Let's explore some of the most commonly available styles of tracheostomy tubes:

         Cuffed and uncuffed tracheostomy tubes

         Tracheostomy tubes having disposable OR reusable inner cannulas

         Fenestrated tracheostomy tubes (tubes having a hole above the cuff that allow easy speaking or weaning from tube)

         Tracheostomy tubes having a proximal increased length (traditionally find their use in neonatal or pediatric population with need for prone positioning)

         Tracheostomy tubes having distally increased lengths (particularly useful in conditions that require a tracheostomy tube with extended lengths, like stenosis or tracheomalacia)

         Customized tracheostomy tubes - particularly designed for patients requiring tracheostomy tubes with specific dimensions and functions

         A fenestrated tube, simply put, comes with a hole. Having a hole on the outer cannula, a fenestrated tracheostomy tube allows speech by allowing air movement through the patient's mouth and nose. However, you can still lock off the opening with a non-fenestrated inner cannula.

         Cuffed tracheostomy tubes (such as Teleflex Medical Endotracheal Tube Sheridan) are much like ETT's in the adult, and come with an inflating soft balloon at the end, allowing for complete sealing of the airway. These tubes find their use in patients with positive pressure ventilation (PPV) or who are at increased risk of aspiration due to excessive oral or gastric secretions.


         Naturally, as the name indicates, the uncuffed tubes do not come with cuff defined above at their end. That's why they can only be prescribed in patient with adequate gag and cough reflex, who can sufficiently and independently clear airway secretions and thus, would not aspirate. These tubes find their use in longer-term patients and positive pressure ventilation is not a possibility using this type of tube. Betty Mills offers a range of Uncuffed Tracheostomy including Medtronic Tracheostomy Tube Shiley Long Size 6.5. 


         Transferring a patient out of the critical care unit requires shift to a double lumen uncuffed tube. The tube allows for clearing of airway secretions should they occur. The cuff will not be unnecessarily inflated upon the tube blockage.


What are the Risks Associated with Tracheostomy?

Conventionally speaking, tracheostomy is a relatively safe procedure. However it doesn't come without risks. Complications can be intra-operative, in the early or late post-operative period. The risk rises to two-folds when the tracheotomy is undertaken in an emergency setting rather than as an elective procedure.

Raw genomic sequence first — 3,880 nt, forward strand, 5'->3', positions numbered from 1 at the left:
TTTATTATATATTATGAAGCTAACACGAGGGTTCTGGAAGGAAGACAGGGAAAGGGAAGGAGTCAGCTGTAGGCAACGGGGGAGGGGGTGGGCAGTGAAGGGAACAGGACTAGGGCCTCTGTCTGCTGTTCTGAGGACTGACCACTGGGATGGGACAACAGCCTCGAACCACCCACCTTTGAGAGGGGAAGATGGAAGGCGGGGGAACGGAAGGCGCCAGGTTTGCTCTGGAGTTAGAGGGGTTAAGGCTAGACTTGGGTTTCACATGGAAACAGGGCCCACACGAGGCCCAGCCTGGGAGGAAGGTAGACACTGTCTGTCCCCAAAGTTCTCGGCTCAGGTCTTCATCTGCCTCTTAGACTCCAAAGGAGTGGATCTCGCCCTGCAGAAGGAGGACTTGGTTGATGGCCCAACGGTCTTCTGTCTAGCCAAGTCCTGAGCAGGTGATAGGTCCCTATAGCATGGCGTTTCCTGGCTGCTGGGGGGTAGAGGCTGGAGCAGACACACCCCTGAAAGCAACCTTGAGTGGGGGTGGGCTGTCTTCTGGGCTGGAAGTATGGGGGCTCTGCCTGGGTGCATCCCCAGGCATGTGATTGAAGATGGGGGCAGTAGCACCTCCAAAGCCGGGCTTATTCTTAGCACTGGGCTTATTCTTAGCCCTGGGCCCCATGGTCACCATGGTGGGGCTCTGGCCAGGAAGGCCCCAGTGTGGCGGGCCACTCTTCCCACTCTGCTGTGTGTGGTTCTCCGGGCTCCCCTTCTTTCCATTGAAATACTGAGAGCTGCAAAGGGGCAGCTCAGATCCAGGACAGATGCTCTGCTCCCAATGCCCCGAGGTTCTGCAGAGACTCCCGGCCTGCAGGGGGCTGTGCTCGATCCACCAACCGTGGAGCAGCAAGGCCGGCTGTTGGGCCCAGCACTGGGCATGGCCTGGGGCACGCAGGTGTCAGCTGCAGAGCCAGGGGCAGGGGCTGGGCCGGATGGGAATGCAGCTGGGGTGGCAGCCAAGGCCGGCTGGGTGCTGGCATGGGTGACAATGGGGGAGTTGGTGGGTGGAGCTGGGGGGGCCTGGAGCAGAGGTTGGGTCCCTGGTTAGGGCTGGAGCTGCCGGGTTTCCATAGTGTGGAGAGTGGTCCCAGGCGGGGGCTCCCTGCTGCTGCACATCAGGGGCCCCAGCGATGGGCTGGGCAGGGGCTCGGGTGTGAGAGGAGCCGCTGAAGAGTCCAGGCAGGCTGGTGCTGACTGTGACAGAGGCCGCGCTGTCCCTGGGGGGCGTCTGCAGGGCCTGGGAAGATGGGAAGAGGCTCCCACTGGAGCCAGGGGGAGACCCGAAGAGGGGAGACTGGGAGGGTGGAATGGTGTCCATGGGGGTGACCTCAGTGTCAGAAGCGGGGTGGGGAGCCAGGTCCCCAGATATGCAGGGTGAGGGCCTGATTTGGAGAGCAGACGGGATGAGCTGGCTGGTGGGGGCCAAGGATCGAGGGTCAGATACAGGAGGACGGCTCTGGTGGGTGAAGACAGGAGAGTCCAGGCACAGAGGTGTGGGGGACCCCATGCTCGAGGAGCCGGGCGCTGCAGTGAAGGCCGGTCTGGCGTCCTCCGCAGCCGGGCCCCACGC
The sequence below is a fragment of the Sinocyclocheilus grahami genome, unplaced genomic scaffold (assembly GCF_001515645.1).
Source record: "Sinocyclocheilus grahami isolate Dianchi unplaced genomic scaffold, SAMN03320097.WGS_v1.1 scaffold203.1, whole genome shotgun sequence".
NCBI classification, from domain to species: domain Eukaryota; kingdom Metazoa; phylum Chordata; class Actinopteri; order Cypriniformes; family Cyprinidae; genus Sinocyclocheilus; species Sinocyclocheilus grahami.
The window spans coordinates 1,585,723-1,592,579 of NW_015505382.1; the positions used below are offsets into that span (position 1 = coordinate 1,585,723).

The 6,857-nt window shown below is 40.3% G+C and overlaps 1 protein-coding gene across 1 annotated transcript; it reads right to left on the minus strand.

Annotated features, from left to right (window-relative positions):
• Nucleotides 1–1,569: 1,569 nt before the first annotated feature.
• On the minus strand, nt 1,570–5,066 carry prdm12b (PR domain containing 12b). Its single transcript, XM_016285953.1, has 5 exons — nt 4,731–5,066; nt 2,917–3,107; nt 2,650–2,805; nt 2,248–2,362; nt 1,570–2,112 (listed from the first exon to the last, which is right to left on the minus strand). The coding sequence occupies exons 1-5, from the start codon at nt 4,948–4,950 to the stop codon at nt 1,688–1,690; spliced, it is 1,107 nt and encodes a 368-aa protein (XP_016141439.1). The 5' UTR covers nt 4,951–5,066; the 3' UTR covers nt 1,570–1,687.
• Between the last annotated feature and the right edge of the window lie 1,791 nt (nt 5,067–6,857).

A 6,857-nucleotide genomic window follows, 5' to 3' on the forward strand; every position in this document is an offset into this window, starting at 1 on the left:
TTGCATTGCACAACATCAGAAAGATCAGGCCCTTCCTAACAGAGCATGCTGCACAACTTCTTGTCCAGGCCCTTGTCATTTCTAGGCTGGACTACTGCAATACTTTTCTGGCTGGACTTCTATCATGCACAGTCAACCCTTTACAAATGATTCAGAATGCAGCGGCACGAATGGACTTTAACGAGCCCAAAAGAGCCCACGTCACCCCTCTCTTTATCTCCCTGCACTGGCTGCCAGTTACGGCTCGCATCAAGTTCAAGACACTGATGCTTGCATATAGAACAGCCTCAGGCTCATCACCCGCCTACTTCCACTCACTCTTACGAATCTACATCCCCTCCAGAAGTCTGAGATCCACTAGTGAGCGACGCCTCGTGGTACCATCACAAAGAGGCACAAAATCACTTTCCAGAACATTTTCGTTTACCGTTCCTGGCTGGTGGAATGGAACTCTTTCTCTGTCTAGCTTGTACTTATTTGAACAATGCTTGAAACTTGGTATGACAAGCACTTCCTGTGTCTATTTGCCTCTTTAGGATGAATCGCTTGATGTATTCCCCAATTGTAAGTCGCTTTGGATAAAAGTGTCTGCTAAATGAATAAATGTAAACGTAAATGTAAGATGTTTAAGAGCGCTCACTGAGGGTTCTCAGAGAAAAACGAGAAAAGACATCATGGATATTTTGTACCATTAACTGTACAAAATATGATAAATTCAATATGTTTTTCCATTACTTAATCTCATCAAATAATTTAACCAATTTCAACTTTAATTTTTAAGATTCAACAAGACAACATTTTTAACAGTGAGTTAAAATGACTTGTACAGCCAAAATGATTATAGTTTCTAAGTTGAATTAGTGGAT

Intra-operative complications include:

1.    Hemorrhage

2.    Tracheal, thyroid or nerve injury in the neck

3.    Misplacement (and later displacement) of the tube

4.    Subcutaneous emphysema - that is air trapped in tissue under the skin of the neck. It can result in breathing problems and incur tracheal or esophageal damage

5.    Pneumothorax - due to puncture of pleura and resulting in air buildup between the chest wall and lungs. It results in rapid deterioration of lung function and causes lung collapse

6.    Hematoma formation - hemorrhage between the neck structures can result in buildup of blood resulting in pressure on adjacent structures

Post-operative (long-term) complications - most likely occurring with a tracheostomy in situ for extended periods - include:

1.    Tracheostomy tube obstruction

2.    Tracheostomy tube displacement

3.    Injury, fibrosis or stenosis of the trachea

4.    Development of trachea-esophageal fistula, an abnormal communication between air and food passages, significantly increasing the risk for aspiration pneumonia

5.    Tracheoinnominate fistula -an abnormal communication between the trachea and the innominate artery supplying the right upper limb as well as the head and neck - resulting in fatal hemorrhage

6.    Infection extending into the trachea and bronchial tubes (tracheobronchitis) or lungs tissue (pneumonia)

People that leave the hospital with a tracheostomy in place, they need regularly scheduled visits with their care provider for monitoring potential complications. They will also be instructed about the warning signs and when they should call their doctor, for example:

1.    Hemorrhage from the tracheostomy tube or from the trachea

2.    Shortness of breath or difficulty breathing

3.    Pain at the site of tracheostomy

4.    Edema or redness around the tracheostomy site

5.    Apparently displaced tracheostomy tube


What to Expect After a Tracheostomy?

Once you get done with a tracheostomy, you will be required to stay in the hospital for at least a few days. Your medical team will help you understand the dynamics of your tracheotomy tube and how to care for it once you leave:


Cleaning and suctioning. You'll need to know how to clean the tube with sterile techniques and appropriate suctioning to avoid complications like irritation and infection. For suctioning, you may be required to learn to use a special machine that vacuums debris from your tube. Shop for Carefusion Tracheostomy Care Kit AirLife Sterile here.



Ability to Speak. Following a tracheostomy, you probably won't be able to retain your pre-tracheostomy speech function. Depending upon the type of tracheostomy, some patients are not able to talk at all. A speech therapist or someone else from your medical team may acquaint you with techniques or devices that help you communicate. A particularly useful device that assists people with tracheostomy for speech is Cardinal Health Shiley™ Speaking Valve.



Ability to Swallow. While your tracheostomy heals, surrounding inflammation makes it very hard to swallow. That's why nutrition is mostly delivered via IV route or through a nasogastric tube that delivers nutrients directly into the stomach.



Lung Irritation. The air entering into your lungs may be drier since it won't pass through your moist nose or nasal hairs. Disturbance of this physiological phenomenon can irritate the tissue in the airway and cause increased mucus secretion and coughing. You medical team will teach you how to use humidifiers, saline solution, and other techniques to help deal with the irritation and expectorate the mucus.


Happy Shopping!

If you can't find the tracheostomy-related product that you were looking for, give us a call at 1•800•238•8964. One of our representatives will be happy to assist you!